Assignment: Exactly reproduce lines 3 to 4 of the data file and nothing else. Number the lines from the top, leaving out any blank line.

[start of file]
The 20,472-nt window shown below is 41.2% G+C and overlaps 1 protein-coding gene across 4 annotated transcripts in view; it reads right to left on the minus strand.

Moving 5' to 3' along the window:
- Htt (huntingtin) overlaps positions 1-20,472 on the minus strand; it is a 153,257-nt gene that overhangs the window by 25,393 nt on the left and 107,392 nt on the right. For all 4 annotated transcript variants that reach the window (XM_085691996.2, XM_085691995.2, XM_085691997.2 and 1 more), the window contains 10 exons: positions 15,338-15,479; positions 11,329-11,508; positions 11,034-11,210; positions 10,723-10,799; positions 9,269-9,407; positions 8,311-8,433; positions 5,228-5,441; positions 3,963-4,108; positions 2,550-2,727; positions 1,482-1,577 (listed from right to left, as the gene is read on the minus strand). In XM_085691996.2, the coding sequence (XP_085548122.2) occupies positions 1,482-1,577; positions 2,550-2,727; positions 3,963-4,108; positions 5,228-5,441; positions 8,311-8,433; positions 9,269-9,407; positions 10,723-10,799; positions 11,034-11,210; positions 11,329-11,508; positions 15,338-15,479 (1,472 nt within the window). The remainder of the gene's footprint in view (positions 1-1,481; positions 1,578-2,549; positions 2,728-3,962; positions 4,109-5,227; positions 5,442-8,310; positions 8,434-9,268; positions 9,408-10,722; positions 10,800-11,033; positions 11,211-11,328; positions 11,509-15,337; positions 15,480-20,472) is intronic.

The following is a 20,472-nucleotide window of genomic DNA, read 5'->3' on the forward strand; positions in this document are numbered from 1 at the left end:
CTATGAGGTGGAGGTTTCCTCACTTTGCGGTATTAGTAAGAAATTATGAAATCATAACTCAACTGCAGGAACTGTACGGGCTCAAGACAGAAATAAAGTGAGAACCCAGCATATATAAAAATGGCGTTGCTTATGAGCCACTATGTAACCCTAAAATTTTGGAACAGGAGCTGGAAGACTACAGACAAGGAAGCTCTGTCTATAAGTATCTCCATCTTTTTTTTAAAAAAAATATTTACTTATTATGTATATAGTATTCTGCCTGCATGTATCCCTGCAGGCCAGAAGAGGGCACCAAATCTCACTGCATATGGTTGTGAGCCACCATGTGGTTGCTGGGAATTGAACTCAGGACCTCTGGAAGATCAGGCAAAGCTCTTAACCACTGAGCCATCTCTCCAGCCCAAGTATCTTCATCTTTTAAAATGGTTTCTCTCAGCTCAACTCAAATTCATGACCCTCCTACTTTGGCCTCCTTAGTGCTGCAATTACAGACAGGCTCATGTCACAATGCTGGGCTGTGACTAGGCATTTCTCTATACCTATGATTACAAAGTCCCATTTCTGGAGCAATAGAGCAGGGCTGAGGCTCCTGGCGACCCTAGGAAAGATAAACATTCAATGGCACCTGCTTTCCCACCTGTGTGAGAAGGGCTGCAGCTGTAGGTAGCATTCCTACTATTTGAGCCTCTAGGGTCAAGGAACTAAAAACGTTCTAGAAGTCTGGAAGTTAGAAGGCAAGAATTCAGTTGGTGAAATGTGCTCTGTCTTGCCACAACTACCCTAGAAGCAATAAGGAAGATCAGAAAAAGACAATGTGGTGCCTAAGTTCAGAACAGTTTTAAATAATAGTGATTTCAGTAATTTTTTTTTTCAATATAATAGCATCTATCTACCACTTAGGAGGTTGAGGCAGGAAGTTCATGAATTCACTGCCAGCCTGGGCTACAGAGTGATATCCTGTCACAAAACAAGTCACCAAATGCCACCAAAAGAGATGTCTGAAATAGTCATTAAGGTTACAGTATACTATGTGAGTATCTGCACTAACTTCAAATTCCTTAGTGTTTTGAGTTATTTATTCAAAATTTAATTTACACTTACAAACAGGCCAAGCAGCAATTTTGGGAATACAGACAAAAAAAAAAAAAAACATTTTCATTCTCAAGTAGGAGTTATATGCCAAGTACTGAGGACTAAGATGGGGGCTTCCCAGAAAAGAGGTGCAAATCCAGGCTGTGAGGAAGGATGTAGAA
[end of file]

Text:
- Htt (huntingtin) overlaps positions 1-20,472 on the minus strand; it is a 153,257-nt gene that overhangs the window by 25,393 nt on the left and 107,392 nt on the right. For all 4 annotated transcript variants that reach the window (XM_085691996.2, XM_085691995.2, XM_085691997.2 and 1 more), the window contains 10 exons: positions 15,338-15,479; positions 11,329-11,508; positions 11,034-11,210; positions 10,723-10,799; positions 9,269-9,407; positions 8,311-8,433; positions 5,228-5,441; positions 3,963-4,108; positions 2,550-2,727; positions 1,482-1,577 (listed from right to left, as the gene is read on the minus strand). In XM_085691996.2, the coding sequence (XP_085548122.2) occupies positions 1,482-1,577; positions 2,550-2,727; positions 3,963-4,108; positions 5,228-5,441; positions 8,311-8,433; positions 9,269-9,407; positions 10,723-10,799; positions 11,034-11,210; positions 11,329-11,508; positions 15,338-15,479 (1,472 nt within the window). The remainder of the gene's footprint in view (positions 1-1,481; positions 1,578-2,549; positions 2,728-3,962; positions 4,109-5,227; positions 5,442-8,310; positions 8,434-9,268; positions 9,408-10,722; positions 10,800-11,033; positions 11,211-11,328; positions 11,509-15,337; positions 15,480-20,472) is intronic.

The following is a 20,472-nucleotide window of genomic DNA, read 5'->3' on the forward strand; positions in this document are numbered from 1 at the left end: